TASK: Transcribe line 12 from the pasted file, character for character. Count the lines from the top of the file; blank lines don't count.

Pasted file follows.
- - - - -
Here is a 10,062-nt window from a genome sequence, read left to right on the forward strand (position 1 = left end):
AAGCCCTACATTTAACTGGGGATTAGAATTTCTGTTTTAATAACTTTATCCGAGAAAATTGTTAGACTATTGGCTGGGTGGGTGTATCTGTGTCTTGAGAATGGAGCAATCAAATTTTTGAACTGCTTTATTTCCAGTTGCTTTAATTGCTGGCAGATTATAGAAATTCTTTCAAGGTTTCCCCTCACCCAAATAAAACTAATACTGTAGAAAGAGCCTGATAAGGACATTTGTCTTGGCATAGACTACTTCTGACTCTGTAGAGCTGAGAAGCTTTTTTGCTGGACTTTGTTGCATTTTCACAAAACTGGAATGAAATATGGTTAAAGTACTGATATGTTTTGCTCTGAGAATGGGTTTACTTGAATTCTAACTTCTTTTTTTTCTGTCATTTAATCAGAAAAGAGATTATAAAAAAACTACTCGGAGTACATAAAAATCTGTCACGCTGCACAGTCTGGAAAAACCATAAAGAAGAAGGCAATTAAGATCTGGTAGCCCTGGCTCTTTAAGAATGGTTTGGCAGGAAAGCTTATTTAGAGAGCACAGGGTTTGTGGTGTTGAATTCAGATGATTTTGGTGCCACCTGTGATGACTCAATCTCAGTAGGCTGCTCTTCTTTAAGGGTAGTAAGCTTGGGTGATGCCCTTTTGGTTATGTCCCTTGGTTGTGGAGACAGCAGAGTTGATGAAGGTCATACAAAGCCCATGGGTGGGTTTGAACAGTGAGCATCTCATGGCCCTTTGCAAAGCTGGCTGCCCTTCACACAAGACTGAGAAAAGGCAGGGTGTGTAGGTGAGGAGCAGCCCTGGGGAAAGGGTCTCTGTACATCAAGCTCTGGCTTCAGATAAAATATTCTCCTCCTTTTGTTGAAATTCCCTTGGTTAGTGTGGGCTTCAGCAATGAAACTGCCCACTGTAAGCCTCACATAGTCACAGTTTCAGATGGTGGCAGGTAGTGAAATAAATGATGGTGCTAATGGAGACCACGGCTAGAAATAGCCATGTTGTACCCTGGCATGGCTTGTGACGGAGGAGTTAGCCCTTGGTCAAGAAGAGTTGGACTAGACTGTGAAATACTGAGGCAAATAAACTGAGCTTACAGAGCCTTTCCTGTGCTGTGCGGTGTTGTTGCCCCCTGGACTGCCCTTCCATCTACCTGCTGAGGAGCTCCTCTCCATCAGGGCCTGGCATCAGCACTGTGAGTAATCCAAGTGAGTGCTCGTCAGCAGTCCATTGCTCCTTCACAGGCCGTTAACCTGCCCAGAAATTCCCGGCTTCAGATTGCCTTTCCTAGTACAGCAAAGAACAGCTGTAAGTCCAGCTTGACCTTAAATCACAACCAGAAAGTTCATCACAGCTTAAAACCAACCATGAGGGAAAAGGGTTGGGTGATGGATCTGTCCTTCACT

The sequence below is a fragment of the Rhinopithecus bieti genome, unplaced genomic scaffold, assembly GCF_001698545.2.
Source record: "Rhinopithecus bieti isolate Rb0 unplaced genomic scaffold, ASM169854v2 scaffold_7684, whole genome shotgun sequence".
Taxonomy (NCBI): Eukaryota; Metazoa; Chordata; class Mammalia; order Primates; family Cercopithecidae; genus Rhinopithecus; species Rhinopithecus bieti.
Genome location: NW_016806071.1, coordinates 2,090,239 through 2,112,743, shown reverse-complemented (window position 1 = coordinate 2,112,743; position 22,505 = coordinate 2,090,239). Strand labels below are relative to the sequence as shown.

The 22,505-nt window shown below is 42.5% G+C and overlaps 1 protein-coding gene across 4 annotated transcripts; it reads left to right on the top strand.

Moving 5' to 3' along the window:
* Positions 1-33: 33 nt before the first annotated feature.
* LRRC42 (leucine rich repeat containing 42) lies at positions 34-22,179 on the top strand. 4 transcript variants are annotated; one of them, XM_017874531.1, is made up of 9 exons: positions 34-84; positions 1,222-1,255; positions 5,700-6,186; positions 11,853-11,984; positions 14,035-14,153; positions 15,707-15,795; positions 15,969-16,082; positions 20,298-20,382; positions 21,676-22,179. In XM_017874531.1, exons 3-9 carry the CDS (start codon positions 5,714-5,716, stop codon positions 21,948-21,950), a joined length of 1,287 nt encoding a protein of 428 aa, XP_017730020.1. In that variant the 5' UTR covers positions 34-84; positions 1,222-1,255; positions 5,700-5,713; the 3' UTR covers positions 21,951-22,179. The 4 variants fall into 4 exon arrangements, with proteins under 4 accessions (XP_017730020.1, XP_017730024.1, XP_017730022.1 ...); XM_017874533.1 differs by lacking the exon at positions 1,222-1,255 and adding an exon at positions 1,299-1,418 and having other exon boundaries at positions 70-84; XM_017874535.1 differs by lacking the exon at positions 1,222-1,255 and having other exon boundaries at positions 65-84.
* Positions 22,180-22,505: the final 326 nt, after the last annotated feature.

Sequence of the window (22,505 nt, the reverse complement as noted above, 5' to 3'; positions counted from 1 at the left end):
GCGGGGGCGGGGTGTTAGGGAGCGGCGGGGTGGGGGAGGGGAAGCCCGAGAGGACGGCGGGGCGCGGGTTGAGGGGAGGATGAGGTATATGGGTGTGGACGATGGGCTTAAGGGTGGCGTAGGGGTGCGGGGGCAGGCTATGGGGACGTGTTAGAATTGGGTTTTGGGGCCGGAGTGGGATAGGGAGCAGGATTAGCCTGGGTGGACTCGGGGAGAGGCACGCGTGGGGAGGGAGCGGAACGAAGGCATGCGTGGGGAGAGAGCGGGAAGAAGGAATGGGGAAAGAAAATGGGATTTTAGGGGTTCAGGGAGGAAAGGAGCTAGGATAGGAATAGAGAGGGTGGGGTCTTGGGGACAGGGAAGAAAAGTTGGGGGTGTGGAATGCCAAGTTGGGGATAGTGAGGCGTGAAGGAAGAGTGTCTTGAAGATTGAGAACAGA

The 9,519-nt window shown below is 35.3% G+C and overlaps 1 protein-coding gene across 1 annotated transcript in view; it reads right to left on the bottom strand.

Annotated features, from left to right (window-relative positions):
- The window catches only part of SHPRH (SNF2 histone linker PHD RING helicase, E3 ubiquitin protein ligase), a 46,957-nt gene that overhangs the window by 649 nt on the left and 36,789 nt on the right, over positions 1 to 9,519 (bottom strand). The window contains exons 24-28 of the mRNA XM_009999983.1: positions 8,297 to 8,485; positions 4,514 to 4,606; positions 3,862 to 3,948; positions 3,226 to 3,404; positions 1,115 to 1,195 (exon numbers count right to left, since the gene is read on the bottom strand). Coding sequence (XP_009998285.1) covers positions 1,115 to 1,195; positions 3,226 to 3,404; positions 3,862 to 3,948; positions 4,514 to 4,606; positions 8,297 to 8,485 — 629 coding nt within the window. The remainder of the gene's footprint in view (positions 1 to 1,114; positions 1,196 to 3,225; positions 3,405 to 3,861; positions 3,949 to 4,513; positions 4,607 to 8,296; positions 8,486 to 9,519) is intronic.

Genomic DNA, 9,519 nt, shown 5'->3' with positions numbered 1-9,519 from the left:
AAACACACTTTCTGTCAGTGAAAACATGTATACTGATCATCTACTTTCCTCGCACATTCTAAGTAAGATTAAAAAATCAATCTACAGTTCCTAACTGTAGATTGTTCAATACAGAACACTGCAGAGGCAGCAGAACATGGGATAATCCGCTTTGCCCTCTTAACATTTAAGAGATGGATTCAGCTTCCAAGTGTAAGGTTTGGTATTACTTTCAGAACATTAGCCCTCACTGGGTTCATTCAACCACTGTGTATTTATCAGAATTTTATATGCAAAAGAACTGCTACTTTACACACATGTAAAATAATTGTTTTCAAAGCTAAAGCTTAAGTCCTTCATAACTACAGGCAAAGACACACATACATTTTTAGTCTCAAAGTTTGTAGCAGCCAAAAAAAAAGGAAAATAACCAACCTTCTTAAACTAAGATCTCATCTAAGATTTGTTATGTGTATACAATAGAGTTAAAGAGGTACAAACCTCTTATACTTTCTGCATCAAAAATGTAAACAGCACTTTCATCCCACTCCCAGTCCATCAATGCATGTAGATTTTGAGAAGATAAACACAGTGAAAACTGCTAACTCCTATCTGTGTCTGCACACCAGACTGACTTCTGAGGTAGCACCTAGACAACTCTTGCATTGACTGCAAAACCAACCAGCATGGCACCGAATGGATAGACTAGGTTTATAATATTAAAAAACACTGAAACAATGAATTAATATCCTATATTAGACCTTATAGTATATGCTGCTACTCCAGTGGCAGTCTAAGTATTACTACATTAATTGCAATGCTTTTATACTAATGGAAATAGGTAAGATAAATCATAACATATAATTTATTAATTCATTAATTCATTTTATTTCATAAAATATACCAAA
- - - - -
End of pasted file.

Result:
Sequence of the window (22,505 nt, the reverse complement as noted above, 5' to 3'; positions counted from 1 at the left end):